According to a recent media report Govt operating deficit smaller than forecast | The National Business Review the government's books are in better shape than expected.  However, the main reason is that budgeted expenses did not arise when they were expected.  They will however arise later on so there is no room for complacency in terms of the government's goal of achieveing a budget surplus in 2014-15.  Given the high level of private debt its important that the government finances are brought back into shape sooner rather than later.  The challenge is how to balance a tight fiscal policy against keeping the emerging economic growth rates going.

January 4, 2013

2012 climate events - a cause for concern

This article appeared listing all the events linked to climate change.  There is no doubt that the world's weather seems to be changing or that the polar ice cap is melting.  There also seems to be little doubt that sea levels are rising. In the face of the evidence it seems reasonable to be taking measures to do what we can to reduce CO2 emissions and to re-orient our economy towards renewable energy.

Nations around the world are considering ways to reduce CO2 emissions that are aligned with economic development and full employment.  New Zealand is well placed with its bountiful use of hydro-energy.  But we should be moving towards further reduction in our reliance on imported oil and look more towards tidal, wind and solar energy.  Progress in these areas can both reduce the impact on the environment and help improve our poor Current Account deficit.  http://hot-topic.co.nz/the-year-the-earth-bit-back-top-climate-stories-of-2012/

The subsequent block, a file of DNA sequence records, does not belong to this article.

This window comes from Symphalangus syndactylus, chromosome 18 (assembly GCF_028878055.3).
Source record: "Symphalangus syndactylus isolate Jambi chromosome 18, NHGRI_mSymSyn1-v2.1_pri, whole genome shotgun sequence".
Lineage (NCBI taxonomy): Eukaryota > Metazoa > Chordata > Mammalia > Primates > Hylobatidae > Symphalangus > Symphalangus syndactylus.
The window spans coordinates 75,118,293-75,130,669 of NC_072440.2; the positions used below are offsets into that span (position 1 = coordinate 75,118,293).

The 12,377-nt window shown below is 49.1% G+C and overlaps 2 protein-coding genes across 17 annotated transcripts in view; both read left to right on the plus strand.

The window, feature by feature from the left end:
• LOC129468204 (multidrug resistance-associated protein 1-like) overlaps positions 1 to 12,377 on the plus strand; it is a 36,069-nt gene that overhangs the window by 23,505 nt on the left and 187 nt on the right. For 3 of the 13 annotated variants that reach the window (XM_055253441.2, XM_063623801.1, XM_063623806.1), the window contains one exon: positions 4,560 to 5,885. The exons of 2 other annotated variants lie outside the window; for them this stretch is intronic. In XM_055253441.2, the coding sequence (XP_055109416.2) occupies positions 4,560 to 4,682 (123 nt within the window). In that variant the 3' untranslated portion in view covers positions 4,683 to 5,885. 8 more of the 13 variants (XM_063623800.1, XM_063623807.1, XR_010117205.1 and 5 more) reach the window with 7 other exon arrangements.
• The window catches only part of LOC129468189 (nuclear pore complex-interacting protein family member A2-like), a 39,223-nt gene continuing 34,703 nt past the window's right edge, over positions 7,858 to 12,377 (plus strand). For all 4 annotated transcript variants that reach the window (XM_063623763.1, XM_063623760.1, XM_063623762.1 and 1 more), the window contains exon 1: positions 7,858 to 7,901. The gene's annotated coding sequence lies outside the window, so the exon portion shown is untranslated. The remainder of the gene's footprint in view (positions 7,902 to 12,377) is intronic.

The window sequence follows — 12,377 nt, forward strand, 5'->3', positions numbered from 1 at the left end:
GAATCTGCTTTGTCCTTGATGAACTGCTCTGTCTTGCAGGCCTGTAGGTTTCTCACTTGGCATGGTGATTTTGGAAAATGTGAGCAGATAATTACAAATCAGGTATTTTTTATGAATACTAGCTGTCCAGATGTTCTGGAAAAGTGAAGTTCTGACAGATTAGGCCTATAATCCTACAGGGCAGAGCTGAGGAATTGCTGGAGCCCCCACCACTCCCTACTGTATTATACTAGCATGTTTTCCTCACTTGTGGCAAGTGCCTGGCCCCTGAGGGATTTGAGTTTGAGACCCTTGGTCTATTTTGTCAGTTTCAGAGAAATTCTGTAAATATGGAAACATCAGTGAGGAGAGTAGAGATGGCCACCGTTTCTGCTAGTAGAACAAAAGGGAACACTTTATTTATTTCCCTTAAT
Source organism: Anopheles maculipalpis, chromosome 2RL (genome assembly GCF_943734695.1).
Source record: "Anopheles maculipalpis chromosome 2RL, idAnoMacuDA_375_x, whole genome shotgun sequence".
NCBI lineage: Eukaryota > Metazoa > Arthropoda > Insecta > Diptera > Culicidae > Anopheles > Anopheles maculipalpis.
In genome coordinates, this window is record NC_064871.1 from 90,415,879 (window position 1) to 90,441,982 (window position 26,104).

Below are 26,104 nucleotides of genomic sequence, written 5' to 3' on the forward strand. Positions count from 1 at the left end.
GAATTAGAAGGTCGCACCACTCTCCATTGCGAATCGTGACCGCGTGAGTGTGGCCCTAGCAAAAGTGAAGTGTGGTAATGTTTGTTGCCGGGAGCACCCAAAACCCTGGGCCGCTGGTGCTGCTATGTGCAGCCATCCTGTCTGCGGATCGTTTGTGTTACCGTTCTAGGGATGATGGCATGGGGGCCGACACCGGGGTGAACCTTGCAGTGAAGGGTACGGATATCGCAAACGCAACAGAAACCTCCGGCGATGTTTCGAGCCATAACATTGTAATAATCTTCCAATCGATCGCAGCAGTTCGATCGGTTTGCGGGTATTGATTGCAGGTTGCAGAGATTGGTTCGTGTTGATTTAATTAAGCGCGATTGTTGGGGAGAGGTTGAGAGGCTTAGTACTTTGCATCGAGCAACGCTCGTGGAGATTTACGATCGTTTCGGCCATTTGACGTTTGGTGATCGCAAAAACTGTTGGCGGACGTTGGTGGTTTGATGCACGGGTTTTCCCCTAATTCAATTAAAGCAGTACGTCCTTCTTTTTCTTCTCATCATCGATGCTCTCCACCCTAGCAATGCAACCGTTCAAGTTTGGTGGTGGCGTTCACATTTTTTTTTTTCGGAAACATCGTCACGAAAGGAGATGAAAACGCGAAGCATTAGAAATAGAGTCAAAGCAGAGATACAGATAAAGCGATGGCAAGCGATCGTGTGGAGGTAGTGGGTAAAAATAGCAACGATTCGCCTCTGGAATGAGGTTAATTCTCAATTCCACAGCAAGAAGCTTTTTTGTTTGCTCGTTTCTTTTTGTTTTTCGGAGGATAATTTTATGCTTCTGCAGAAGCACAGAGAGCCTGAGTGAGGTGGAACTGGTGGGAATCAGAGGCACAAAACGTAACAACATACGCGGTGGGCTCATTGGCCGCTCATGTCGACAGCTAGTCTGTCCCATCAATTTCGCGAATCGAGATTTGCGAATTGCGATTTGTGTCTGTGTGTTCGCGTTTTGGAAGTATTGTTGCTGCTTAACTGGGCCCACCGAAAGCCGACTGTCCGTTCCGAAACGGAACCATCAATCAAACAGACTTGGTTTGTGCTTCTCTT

December 24, 2012

Yes - the guns are the problem

"Seven years ago an elderly Los Angeles woman who had agreed to move out of her daughter's apartment bought a handgun. She cleared the background check, passed the safety test and practiced on targets at the local shooting range. Then she shot and killed her daughter and her daughter's fiance -- my brother David."

Seven years ago Jenny Price penned this column following the shooting of her brother by someone who had passed a gun safety check and was registered to use a gun.  The Washington Post published the story back in 2005.  Only 3 percent of such deaths are accidents, since most murders are committed with legally purchased firearms. 

The problem is with guns being too easily available in the USA.  As Jenny Price wrote on Christmas Day 2005:

"The problem is that 65 million people in the United States own handguns. The gun used to kill my brother was a Glock 19, a light and portable semi-automatic. These guns are designed to kill people: That's their sole purpose. Nearly 12,000 Americans annually use guns to do just that, and the majority use handguns. Twelve thousand: that's comparable to the number of AIDS deaths each year in the United States. (Great Britain has about 100 gun deaths each year.) ".